In 1932, Bayard Taylor Horton et al 1 were the first to characterize the clinical and pathological findings of temporal arteritis in detail and to recognize this condition as a separate entity. However, the disease may have been depicted more than 3000 years earlier in an Egyptian tomb fresco, and the clinical manifestation of temporal arteritis can be found in the thousand-year-old Arabic scripts by Ali ibn Isa. This article outlines Horton’s observations on temporal arteritis and those of other seminal observers, relating their findings to the current understanding of this entity.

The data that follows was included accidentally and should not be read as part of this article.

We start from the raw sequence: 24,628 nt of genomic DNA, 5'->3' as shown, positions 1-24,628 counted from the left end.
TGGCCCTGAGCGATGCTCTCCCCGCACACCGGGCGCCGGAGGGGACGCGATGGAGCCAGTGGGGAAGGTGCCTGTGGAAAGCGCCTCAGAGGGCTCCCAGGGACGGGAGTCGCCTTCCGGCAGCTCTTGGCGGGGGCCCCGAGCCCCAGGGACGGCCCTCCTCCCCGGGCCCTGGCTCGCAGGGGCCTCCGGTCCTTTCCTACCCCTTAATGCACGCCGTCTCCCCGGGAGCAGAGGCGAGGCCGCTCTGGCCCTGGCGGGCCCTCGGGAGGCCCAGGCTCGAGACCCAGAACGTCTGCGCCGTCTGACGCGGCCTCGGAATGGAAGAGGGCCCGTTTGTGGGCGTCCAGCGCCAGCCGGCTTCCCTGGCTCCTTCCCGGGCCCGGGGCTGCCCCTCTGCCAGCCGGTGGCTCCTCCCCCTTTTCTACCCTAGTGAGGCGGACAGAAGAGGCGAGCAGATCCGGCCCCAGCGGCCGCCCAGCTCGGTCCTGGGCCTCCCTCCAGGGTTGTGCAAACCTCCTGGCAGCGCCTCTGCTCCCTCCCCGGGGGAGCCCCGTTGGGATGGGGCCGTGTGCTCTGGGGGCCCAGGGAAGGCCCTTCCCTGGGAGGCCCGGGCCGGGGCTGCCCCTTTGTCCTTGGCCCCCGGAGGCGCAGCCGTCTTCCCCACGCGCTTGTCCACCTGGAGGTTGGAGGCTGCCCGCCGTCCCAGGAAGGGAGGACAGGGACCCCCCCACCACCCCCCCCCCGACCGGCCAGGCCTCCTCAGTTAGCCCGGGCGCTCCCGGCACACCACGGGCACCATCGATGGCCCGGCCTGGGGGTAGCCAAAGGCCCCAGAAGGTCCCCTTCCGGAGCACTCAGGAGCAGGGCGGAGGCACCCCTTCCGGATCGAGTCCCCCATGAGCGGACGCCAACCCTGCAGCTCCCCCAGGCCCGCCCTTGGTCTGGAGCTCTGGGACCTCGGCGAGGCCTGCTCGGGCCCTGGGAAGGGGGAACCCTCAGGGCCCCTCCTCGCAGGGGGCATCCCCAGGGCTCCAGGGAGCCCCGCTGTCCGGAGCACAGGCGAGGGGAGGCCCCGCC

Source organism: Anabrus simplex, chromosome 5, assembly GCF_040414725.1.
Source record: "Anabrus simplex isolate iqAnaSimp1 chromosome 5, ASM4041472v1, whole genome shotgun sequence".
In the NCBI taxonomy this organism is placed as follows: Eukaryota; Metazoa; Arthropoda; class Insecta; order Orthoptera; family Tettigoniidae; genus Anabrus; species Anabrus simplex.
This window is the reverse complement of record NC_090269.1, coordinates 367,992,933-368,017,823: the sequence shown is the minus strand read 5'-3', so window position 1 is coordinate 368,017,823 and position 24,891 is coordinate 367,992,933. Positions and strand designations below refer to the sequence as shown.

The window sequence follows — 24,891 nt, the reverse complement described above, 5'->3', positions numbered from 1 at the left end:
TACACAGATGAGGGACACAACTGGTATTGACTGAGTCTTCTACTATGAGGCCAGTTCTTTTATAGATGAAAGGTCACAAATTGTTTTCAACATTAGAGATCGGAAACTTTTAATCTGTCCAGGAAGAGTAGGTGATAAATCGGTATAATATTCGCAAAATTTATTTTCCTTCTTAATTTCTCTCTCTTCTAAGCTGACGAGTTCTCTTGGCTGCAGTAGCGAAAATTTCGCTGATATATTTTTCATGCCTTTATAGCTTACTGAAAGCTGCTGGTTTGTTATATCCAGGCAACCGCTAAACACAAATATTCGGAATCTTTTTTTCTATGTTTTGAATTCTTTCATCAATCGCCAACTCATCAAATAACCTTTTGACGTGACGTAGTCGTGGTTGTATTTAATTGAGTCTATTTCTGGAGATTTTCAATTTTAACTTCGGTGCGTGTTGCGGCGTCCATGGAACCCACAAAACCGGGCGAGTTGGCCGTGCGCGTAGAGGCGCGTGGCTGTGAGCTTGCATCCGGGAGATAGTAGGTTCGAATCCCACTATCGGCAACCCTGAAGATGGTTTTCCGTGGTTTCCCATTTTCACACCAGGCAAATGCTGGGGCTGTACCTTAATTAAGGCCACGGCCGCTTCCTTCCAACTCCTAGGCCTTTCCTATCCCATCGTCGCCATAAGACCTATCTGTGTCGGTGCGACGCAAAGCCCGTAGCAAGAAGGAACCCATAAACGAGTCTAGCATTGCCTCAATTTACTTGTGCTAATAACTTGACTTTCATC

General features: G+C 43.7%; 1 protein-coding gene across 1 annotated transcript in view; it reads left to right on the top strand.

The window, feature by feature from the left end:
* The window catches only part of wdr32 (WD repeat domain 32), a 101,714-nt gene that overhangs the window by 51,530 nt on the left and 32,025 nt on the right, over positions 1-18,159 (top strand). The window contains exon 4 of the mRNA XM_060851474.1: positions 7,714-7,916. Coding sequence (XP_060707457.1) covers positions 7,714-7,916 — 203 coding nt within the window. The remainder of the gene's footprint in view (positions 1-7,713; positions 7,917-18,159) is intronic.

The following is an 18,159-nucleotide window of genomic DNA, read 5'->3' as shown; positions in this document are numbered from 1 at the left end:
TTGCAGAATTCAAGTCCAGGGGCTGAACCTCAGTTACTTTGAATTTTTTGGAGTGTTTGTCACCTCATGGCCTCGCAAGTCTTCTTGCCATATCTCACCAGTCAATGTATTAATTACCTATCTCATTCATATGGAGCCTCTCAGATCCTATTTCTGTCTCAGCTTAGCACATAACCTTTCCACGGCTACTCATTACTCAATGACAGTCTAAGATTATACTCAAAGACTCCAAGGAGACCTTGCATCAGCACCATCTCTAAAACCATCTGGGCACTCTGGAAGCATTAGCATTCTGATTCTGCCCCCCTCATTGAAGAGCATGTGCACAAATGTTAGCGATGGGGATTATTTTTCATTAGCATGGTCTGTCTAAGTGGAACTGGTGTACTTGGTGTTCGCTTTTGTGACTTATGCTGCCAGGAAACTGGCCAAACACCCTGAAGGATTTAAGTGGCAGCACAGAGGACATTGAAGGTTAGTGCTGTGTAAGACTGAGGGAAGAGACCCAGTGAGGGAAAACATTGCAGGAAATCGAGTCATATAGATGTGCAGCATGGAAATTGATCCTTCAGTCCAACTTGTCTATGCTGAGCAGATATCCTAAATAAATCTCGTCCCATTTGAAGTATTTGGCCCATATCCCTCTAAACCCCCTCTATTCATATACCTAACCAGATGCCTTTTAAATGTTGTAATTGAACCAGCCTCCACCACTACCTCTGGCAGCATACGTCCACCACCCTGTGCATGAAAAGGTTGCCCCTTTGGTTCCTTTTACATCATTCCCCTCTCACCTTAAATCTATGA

Loddenkemper T. Temporal Arteritis. Arch Neurol. 2004;61(10):1620–1622. doi:10.1001/archneur.61.10.1620
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